Salt Songs are part of a larger physical and cultural landscape connected by a network of trails that have been documented and mapped through the Salt Song Trail Project, an intertribal partnership supported by the Storyscape Project and the Cultural Conservancy whose goal is to preserve and revitalize the songs for future generations. The project, begun in 1998, was led by San Francisco State University Drsprofessors . Philip Klasky and Melissa Nelson with co-directors Vivienne Jake and Leivas. Senior tribal collaborators include Betty Cornelius, Larry Eddy, Willis Mayo, Sylvia Polacca and others. Included is a historic 2001 recording of a Salt Song performance of thirteen singers led by 89-year- old Mayo (Kaibab Paiute) exclusively kept for instructional tribal use plus two short documentary films. A beautifully-printed map illustrating the Salt Song Trail is available for public purchase.
Leivas himself became intrigued with the Salt Songs after listening to his mother, aunts, uncles and others sing them during family gatherings in the late- 1960s at their home at Hanks Village. When his older brother Ace returned from Vietnam, Ace began recording the group with a reel-to-reel recorder to keep a family archive of them. At one of these gatherings Gertrude and his Uncle Mio asked Matt to sing for the group. He obliged. After finishing, he asked how he sounded. His mother replied, “You sound okay.” Exasperated by her response Leivas exclaimed, “What?” Gertrude countered, “It sounded okay, but you’re only singing with your mouth. You’re not singing from within, from the heart.”[xxiii] Her modest assessment drove Leivas to learn the songs in earnest. He began to organize gatherings with other Chemehuevi elders, including Larry Eddy, who would mentor Leivas and others interested in learning the songs. Eventually they began to invite other regional tribal groups—Maricopas, Mojaves, Pimas—who shared similar oral song cycles, to participate.
In 1993, Leivas traveled up to Kaibab in the Colorado Plateau after being invited by a Kaibab tribal member. There he first met Vivienne Jake along with Willis Mayo during a Cry that Leivas had participated in. For those unfamiliar, the Cry or Yagap is an all-night vigil for the deceased that follows the Salt Song cycle from dust to dawn. The songs are performed in a precise sequence to guide the departed to Naugurivipi (Land of Spirits into the Milky Way) while assisting mourners in their grief — thus producing tremendous communal catharsis.
Traditionally, all belongings, including the person’s home, are burned during the ceremony to ensure that the deceased may have access to them in the next life. Rarely do contemporary Southern Paiute burn all possessions of their loved ones — although the ritual burning of personal property is still crucial for the positive outcome of the ceremony. In the past, a knotted string called the tapitcapi was sent out announcing the event and was carried by special runners that moved effortlessly through the desert terrain. Today, relatives share the news of the Cry via telephone or email. The event may take place months after a person has passed.
To prepare for the Cry an outdoor arbor is constructed from natural materials with an altar prepared displaying photographs of the deceased. During the song cycle dancers perform the Circle Dance just ahead of the singers thus creating a sacred space or holy ground linking the living with the dead. Assistants aid performers along with the immediate family during the vigil. At certain stages the participants rest and feast before continuing to dawn. The ritual burning of the deceased’s personal belongings occurs after the Salt Song cycle has been completed the following morning. In some cases, four of the final songs of the cycle are sung during this rite.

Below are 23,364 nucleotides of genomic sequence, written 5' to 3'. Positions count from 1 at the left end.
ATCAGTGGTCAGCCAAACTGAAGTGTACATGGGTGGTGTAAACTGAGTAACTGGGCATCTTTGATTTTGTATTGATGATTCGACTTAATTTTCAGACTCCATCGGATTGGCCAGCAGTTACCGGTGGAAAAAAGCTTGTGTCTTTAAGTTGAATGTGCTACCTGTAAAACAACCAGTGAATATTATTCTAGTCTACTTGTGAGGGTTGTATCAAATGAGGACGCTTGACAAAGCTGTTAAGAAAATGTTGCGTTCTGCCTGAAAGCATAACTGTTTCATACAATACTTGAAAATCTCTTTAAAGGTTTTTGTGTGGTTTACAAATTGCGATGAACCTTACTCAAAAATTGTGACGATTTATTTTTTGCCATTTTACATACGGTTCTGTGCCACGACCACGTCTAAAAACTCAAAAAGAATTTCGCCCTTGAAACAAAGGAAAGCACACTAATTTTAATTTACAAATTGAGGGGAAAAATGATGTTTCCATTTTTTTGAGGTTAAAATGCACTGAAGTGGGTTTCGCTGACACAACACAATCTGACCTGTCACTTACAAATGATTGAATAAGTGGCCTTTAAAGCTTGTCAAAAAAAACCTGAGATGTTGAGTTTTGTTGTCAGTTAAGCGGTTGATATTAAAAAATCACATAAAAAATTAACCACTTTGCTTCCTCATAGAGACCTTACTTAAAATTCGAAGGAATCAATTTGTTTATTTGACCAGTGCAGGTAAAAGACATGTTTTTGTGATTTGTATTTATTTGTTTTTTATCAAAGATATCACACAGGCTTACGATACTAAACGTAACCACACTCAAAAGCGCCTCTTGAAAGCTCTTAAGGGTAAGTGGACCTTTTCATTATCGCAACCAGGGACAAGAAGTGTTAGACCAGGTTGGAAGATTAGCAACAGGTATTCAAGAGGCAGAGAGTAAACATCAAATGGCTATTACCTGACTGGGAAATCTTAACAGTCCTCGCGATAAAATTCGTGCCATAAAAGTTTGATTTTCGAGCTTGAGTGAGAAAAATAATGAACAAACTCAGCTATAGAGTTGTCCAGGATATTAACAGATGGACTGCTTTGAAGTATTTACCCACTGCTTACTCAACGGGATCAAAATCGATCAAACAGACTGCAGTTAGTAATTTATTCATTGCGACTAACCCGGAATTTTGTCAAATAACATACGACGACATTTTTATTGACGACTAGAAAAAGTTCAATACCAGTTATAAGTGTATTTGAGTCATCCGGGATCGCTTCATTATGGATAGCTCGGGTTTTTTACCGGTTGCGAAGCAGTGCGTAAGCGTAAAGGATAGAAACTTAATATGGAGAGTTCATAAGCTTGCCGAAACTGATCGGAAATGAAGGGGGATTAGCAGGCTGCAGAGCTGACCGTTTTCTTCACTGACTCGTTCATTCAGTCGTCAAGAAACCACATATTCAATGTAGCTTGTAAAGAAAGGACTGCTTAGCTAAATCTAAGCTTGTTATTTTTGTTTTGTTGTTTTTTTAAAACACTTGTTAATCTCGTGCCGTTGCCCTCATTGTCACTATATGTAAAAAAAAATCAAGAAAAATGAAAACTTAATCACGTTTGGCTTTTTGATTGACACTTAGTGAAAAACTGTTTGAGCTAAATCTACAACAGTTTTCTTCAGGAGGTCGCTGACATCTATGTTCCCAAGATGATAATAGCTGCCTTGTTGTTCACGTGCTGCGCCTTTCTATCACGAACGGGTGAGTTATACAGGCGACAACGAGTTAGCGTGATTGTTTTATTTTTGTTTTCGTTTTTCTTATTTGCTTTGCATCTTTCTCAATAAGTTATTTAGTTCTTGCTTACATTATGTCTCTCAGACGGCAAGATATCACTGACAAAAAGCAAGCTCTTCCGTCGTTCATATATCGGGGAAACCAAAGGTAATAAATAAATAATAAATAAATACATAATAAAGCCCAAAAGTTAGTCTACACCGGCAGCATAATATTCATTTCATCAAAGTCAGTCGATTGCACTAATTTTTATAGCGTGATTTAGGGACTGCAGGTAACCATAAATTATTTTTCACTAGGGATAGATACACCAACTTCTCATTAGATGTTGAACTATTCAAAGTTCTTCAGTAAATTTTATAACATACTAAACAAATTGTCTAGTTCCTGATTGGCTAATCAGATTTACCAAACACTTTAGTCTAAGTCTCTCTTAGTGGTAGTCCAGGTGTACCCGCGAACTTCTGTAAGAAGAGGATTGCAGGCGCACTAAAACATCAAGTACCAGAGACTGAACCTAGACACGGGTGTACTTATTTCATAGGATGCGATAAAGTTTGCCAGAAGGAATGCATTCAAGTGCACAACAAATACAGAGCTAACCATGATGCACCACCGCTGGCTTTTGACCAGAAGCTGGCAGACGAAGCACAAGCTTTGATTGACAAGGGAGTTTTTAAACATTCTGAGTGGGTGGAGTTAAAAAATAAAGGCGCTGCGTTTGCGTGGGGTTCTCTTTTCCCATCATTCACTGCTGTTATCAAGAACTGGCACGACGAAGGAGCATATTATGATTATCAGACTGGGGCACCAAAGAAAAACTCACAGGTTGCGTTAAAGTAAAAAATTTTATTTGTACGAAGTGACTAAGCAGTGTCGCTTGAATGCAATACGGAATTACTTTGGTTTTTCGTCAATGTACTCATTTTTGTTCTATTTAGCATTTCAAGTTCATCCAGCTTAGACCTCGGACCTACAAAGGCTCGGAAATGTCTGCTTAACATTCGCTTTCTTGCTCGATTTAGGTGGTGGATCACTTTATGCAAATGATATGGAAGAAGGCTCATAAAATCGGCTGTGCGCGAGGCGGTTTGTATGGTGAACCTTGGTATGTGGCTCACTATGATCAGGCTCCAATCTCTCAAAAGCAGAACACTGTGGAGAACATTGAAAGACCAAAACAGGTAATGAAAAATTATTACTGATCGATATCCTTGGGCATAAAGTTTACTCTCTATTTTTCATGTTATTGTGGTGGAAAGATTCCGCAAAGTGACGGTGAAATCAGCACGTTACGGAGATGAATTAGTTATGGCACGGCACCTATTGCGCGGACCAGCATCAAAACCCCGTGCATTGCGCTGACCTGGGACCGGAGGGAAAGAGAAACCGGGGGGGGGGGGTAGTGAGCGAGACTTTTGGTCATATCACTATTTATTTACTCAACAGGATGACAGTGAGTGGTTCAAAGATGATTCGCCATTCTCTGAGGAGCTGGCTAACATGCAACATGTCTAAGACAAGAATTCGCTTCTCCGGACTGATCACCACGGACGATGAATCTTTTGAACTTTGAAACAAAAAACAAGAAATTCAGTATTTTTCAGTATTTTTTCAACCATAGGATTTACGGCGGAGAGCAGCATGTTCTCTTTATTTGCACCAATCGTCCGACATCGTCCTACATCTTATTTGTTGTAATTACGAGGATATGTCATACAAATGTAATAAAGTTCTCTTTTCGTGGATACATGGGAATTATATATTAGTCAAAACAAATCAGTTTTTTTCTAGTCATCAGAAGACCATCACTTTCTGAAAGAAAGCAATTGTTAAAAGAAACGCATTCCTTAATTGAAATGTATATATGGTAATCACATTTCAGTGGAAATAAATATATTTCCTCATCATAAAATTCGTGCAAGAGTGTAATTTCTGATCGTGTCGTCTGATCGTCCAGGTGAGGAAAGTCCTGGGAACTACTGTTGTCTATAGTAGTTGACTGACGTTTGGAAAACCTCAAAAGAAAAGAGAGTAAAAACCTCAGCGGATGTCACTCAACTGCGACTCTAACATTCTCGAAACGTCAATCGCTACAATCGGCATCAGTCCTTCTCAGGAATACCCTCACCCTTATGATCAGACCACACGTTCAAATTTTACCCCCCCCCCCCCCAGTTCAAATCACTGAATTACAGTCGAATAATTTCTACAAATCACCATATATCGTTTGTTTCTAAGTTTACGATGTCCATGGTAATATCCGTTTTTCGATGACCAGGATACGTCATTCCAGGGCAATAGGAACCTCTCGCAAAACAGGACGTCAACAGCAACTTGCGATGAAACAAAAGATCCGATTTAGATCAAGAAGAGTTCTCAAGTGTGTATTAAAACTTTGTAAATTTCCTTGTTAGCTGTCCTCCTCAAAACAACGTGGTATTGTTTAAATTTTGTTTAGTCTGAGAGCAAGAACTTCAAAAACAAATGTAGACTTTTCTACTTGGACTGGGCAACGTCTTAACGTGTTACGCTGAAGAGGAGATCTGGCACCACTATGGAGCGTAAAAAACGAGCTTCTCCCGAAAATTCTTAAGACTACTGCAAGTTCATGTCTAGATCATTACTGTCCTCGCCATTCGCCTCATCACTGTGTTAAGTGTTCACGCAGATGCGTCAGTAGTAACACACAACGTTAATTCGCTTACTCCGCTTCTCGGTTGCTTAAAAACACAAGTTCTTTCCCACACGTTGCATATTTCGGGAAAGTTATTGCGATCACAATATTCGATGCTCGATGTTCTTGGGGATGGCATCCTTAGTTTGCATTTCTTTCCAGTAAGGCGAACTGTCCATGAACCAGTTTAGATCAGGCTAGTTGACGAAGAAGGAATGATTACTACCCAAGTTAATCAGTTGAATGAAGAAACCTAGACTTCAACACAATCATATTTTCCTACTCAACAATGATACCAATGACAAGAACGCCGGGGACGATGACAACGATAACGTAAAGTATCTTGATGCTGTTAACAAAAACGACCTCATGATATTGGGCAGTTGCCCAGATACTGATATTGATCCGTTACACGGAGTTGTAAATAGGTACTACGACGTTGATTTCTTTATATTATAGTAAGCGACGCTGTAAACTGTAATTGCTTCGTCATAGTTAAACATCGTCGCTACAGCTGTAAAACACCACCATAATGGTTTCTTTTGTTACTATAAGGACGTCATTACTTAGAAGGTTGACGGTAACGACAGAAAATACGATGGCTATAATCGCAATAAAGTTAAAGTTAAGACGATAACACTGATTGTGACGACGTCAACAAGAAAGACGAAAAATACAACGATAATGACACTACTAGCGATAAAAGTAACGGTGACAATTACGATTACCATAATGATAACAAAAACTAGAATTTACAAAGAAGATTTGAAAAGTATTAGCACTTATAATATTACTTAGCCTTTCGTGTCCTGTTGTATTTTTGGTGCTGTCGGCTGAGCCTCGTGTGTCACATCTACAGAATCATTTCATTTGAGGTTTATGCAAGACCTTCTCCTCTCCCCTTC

Jake, who had been working independently to preserve the songs prior to meeting Leivas, was concerned that her people’s younger generation did not know the songs. She cautioned them that outsiders would sing in their place if they did not learn these songs. After the ceremony, she and Leivas discussed what each had each envisioned thus beginning the groundwork for the Salt Song Project, whose goal was to share and preserve the songs and their sacred landscapes for future generations.
What makes this story so compelling is that Leivas’ grandfather, Henry Hanks, had shared a prophecy with his brother,Ace, many years before asserting that the songs had “left” the valley and travelled north. He stated, “If people want to know the songs they need to go to Kaivavante (Kaibab) to retrieve the songs—to bring them back.” Initially, some Kaibab tribal members found it difficult to accept this notion — that their songs may have originated elsewhere. But as discussion evolved, the community began to mutually acknowledge that the songs had evolved dynamically over a shifting peripheral landscape that transcended time and cultural displacement. The Salt Songs were now bringing the contemporary Southern Paiute together as a people.
Not soon long after the Salt Project became a reality a group of Salt Song singers, including Jake and Leivas, traveled to Riverside, California to sing for the children of Sherman Indian School who had died while attending and were buried in the little cemetery nearby. The act of doing so was a momentous emotional occasion — cathartic and healing for everyone evolved. While facing east towards the mountains, singing the final round of songs, Matt felt compelled to open his eyes — above him were three hawks s circling midair in the sky. He was elated, knowing that the children were now returning home.
- Carobeth Laird, The Chemehuevis (Banning, California, Malki Museum Press, 1976).
- William Logan Hebner, Southern Paiute: A Portrait (Logan, Utah: Utah State University Press, 2010, 156.